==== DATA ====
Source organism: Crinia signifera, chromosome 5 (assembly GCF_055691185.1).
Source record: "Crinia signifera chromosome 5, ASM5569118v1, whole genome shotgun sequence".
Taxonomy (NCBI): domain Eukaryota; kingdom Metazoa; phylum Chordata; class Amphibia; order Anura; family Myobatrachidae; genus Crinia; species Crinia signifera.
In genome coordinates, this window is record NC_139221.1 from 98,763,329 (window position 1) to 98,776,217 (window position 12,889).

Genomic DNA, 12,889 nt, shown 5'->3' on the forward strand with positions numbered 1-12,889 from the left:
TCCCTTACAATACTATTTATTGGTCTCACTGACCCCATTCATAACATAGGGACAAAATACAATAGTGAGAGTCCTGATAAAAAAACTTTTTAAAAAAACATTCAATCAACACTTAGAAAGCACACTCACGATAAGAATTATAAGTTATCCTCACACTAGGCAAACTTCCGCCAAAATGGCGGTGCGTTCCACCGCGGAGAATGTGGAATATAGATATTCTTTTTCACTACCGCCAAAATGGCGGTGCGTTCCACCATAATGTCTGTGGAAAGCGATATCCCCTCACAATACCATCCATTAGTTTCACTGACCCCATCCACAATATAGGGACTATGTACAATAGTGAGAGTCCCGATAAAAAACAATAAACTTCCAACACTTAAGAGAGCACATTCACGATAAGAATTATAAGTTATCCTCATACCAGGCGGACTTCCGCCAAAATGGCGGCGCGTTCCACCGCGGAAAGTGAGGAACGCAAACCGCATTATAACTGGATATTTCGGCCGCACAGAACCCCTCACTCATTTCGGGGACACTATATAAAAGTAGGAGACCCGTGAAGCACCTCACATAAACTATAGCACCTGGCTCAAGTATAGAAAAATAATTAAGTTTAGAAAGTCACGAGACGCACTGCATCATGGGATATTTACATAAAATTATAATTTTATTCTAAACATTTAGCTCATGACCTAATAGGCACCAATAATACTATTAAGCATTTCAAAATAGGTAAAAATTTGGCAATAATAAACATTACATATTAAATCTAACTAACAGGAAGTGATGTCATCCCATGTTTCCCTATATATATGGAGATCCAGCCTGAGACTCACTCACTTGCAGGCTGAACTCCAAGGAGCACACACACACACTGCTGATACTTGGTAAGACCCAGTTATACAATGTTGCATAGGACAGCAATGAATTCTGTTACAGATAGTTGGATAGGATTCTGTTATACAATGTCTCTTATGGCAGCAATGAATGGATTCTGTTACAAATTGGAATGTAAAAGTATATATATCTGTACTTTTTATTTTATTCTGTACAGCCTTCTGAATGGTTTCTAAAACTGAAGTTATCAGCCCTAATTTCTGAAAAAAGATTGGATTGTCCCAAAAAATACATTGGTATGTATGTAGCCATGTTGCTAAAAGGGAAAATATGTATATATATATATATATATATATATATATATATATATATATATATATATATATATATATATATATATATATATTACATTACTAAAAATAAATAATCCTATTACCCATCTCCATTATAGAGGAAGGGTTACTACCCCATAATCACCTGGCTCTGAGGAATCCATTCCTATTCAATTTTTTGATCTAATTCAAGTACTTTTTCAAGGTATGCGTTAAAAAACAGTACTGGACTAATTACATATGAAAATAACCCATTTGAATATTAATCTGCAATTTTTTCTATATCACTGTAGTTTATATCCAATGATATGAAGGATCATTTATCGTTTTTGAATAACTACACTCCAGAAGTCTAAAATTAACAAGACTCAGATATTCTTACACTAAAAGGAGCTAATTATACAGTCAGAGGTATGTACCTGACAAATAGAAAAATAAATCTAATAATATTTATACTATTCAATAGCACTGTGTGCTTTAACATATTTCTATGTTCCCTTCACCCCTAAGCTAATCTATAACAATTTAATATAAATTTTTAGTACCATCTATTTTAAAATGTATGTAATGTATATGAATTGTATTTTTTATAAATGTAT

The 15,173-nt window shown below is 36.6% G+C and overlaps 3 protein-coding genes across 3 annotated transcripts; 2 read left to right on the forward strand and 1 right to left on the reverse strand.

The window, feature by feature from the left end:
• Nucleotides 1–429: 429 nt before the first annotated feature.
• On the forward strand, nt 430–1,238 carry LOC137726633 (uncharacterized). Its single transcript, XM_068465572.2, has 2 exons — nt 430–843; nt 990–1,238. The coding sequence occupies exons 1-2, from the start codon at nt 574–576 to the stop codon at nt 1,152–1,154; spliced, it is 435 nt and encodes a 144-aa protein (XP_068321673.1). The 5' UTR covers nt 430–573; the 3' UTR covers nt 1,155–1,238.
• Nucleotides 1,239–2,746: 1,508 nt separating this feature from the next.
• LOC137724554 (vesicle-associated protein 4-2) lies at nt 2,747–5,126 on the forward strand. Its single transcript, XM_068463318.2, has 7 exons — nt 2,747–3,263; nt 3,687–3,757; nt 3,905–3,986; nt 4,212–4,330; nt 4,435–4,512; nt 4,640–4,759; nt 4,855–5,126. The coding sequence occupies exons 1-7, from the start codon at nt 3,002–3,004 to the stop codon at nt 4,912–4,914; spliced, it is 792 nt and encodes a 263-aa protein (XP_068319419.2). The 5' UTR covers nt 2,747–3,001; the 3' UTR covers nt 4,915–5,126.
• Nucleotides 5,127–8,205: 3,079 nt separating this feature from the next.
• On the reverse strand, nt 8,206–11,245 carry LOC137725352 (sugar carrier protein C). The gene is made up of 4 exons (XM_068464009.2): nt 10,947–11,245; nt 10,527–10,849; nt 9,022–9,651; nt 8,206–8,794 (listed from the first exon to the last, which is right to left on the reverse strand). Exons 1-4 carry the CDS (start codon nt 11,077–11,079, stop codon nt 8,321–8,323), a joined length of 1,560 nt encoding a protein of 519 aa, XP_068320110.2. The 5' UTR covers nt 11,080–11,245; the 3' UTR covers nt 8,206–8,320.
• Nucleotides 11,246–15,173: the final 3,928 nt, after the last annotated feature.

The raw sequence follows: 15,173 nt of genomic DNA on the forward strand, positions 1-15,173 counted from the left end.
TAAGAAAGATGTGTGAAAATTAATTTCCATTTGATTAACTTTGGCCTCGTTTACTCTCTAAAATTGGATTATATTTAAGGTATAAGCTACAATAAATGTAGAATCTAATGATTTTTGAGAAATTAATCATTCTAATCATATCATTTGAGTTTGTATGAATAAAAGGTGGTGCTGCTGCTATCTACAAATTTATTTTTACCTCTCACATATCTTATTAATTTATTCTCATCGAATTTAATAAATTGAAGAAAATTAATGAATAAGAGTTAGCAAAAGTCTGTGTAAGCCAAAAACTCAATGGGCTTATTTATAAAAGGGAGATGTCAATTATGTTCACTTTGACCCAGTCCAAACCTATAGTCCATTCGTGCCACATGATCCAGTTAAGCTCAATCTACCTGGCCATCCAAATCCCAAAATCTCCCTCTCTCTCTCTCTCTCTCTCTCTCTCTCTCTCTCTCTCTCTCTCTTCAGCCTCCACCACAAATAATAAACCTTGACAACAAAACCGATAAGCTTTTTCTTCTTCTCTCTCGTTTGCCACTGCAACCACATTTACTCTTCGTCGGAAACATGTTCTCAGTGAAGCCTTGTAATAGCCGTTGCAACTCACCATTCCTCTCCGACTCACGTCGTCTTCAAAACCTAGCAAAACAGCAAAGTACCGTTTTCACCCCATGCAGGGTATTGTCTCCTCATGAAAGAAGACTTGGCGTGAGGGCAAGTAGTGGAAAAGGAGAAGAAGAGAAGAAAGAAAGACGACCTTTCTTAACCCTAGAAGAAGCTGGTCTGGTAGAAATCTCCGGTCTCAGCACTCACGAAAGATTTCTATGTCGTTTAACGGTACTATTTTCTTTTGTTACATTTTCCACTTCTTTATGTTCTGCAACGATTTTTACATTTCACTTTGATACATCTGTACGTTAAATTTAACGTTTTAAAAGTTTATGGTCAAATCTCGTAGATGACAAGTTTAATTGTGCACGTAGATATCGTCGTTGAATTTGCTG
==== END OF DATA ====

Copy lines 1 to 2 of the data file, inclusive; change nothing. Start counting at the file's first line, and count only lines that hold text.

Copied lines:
Source organism: Crinia signifera, chromosome 5 (assembly GCF_055691185.1).
Source record: "Crinia signifera chromosome 5, ASM5569118v1, whole genome shotgun sequence".